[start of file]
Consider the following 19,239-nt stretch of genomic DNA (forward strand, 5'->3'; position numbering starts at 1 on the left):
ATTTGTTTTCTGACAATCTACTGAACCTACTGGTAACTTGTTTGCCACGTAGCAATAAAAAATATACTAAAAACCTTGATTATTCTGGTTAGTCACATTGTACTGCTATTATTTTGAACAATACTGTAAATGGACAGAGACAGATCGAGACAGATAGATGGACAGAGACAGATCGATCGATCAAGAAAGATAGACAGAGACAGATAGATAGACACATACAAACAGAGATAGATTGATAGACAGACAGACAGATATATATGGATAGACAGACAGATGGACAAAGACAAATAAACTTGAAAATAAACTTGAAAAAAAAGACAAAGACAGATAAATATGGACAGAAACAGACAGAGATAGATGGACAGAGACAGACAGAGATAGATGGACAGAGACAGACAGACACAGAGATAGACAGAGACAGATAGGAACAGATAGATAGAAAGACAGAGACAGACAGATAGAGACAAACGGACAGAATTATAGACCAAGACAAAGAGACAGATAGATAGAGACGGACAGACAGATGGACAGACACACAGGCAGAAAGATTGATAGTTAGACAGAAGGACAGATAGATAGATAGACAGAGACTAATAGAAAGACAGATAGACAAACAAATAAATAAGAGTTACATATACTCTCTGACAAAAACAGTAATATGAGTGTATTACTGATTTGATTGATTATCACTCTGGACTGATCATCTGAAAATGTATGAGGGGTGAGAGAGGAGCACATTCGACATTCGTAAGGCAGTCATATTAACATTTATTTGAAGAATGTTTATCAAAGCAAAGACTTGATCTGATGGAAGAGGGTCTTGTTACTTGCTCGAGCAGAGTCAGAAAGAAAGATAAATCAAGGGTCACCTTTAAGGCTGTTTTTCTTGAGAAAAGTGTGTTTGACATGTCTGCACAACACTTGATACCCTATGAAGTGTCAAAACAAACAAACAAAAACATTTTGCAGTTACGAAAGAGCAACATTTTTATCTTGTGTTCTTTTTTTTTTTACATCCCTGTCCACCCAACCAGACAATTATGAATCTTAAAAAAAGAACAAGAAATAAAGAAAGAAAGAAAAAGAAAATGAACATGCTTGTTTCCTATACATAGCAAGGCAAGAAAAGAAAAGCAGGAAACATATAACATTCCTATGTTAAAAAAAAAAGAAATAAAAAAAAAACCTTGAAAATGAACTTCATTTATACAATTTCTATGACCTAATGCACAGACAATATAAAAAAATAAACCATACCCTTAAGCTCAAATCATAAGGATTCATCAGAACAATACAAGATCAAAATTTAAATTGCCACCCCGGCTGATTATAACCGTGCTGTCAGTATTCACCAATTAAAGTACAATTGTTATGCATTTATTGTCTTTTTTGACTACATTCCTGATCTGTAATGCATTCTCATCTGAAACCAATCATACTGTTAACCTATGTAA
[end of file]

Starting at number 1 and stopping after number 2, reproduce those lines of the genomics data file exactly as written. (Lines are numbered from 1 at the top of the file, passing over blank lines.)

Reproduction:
Consider the following 19,239-nt stretch of genomic DNA (forward strand, 5'->3'; position numbering starts at 1 on the left):
ATTTGTTTTCTGACAATCTACTGAACCTACTGGTAACTTGTTTGCCACGTAGCAATAAAAAATATACTAAAAACCTTGATTATTCTGGTTAGTCACATTGTACTGCTATTATTTTGAACAATACTGTAAATGGACAGAGACAGATCGAGACAGATAGATGGACAGAGACAGATCGATCGATCAAGAAAGATAGACAGAGACAGATAGATAGACACATACAAACAGAGATAGATTGATAGACAGACAGACAGATATATATGGATAGACAGACAGATGGACAAAGACAAATAAACTTGAAAATAAACTTGAAAAAAAAGACAAAGACAGATAAATATGGACAGAAACAGACAGAGATAGATGGACAGAGACAGACAGAGATAGATGGACAGAGACAGACAGACACAGAGATAGACAGAGACAGATAGGAACAGATAGATAGAAAGACAGAGACAGACAGATAGAGACAAACGGACAGAATTATAGACCAAGACAAAGAGACAGATAGATAGAGACGGACAGACAGATGGACAGACACACAGGCAGAAAGATTGATAGTTAGACAGAAGGACAGATAGATAGATAGACAGAGACTAATAGAAAGACAGATAGACAAACAAATAAATAAGAGTTACATATACTCTCTGACAAAAACAGTAATATGAGTGTATTACTGATTTGATTGATTATCACTCTGGACTGATCATCTGAAAATGTATGAGGGGTGAGAGAGGAGCACATTCGACATTCGTAAGGCAGTCATATTAACATTTATTTGAAGAATGTTTATCAAAGCAAAGACTTGATCTGATGGAAGAGGGTCTTGTTACTTGCTCGAGCAGAGTCAGAAAGAAAGATAAATCAAGGGTCACCTTTAAGGCTGTTTTTCTTGAGAAAAGTGTGTTTGACATGTCTGCACAACACTTGATACCCTATGAAGTGTCAAAACAAACAAACAAAAACATTTTGCAGTTACGAAAGAGCAACATTTTTATCTTGTGTTCTTTTTTTTTTTACATCCCTGTCCACCCAACCAGACAATTATGAATCTTAAAAAAAGAACAAGAAATAAAGAAAGAAAGAAAAAGAAAATGAACATGCTTGTTTCCTATACATAGCAAGGCAAGAAAAGAAAAGCAGGAAACATATAACATTCCTATGTTAAAAAAAAAAGAAATAAAAAAAAAACCTTGAAAATGAACTTCATTTATACAATTTCTATGACCTAATGCACAGACAATATAAAAAAATAAACCATACCCTTAAGCTCAAATCATAAGGATTCATCAGAACAATACAAGATCAAAATTTAAATTGCCACCCCGGCTGATTATAACCGTGCTGTCAGTATTCACCAATTAAAGTACAATTGTTATGCATTTATTGTCTTTTTTGACTACATTCCTGATCTGTAATGCATTCTCATCTGAAACCAATCATACTGTTAACCTATGTAA